MUELLNER: What Gary Bremman is concerned about are plans to build a large airport on the site of Homestead Air Base, that was devastated by Hurricane Andrew 5 years ago. Blueprints call for new terminals, cargo facilities, a hotel, office space, and an industrial park. In the coming decade, developers say, $12 billion will be pumped into the now-stagnant local economy. The base redevelopment was supposed to begin years ago, but concerns over the project's impact on the ecosystem have delayed it. Critics of the plan say an impact study done in 1994 by the Air Force was based on a much smaller operation than is now on the table, and that in January, just before the base was expected to be turned over to Dade, President Clinton put the project on hold and asked the Air Force to reevaluate its study and determine whether it's comprehensive enough to preserve the parks. The county's mayor says it is; the developers agree. Others aren't so sure. Dick Frost is superintendent at Biscayne National Park.

FROST: If you lose water quality in the fresh water entering the bay, you lose the bay. If you lose the bay you lose the lobster, you lose the fish, you affect the reef track--everything depends on the nature of the bay and the water quality of the bay. That's the linchpin to the whole ecosystem in this park.

MUELLNER: A coalition of 40 environmental groups has slowed the process with legal actions and public outcry. Alan Farago of the Sierra Club says plans call for an airport that will grow to the size of JFK in New York, with flights coming and going every few minutes. He says he doesn't want to stop the reuse of Homestead Base, just make sure development is limited to what the local ecosystem can handle.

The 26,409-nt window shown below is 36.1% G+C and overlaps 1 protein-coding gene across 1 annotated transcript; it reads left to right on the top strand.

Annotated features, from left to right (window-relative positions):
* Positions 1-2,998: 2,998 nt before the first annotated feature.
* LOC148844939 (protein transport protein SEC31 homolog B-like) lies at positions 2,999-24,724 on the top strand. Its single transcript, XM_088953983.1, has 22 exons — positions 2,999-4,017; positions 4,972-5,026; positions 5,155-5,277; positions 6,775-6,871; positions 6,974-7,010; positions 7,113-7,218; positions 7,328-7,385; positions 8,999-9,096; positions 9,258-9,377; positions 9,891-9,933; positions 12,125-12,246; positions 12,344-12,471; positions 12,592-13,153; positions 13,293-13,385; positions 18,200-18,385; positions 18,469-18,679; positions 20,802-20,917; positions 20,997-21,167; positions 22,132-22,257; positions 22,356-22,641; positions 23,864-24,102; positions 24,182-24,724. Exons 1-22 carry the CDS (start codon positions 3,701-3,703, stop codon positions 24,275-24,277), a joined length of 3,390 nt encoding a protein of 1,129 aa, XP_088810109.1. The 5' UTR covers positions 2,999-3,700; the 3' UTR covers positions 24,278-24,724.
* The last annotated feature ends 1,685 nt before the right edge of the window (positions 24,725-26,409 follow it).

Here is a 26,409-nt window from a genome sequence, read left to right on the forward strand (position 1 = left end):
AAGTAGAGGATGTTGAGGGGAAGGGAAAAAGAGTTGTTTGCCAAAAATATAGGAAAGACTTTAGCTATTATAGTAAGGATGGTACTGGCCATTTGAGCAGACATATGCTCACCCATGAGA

FARAGO: Our goal is not to stop the reuse of the Homestead Air Base. There was an air base there in the past. It was and will be a productive part of the South Dade economy. But what Dade County has planned and what the Federal Aviation Administration has virtually guaranteed is a major commercial airport.

MUELLNER: Just how big the Homestead project gets, its supporters say, will depend on how quickly Dade's economy grows. They say a huge airport is possible, but not for another 3 decades. Miguel Degrande is an attorney for Habdee, the development company that 2 years ago won a controversial lease at the base. He says the airport development can exist without harm to either Everglades or Biscayne National Parks.

DEGRANDE: There have been planes flying, and there are planes flying every day over the Everglades in its approach pattern into Miami International Airport. There have been military planes flying sorties over the Everglades for the last 50 years from Homestead Air Base. It simply is a non-issue.

(Plane engines; clanking sounds)

MUELLNER: At rush hour along Homestead's business corridor, commuters pass by a farmer turning over a sugarcane field. Agriculture is still a major source of revenue here, but it always played second fiddle to Homestead Air Base. Then Hurricane Andrew trampled through 5 years ago. At the time of the storm the base had 12,000 employees and a $178 million payroll. Today Dade County's 8% unemployment is well above the national average. Near the base, strip malls sit empty and decaying. Bill Losner's president of First National Bank of Homestead, where deposits are down 30% since the storm.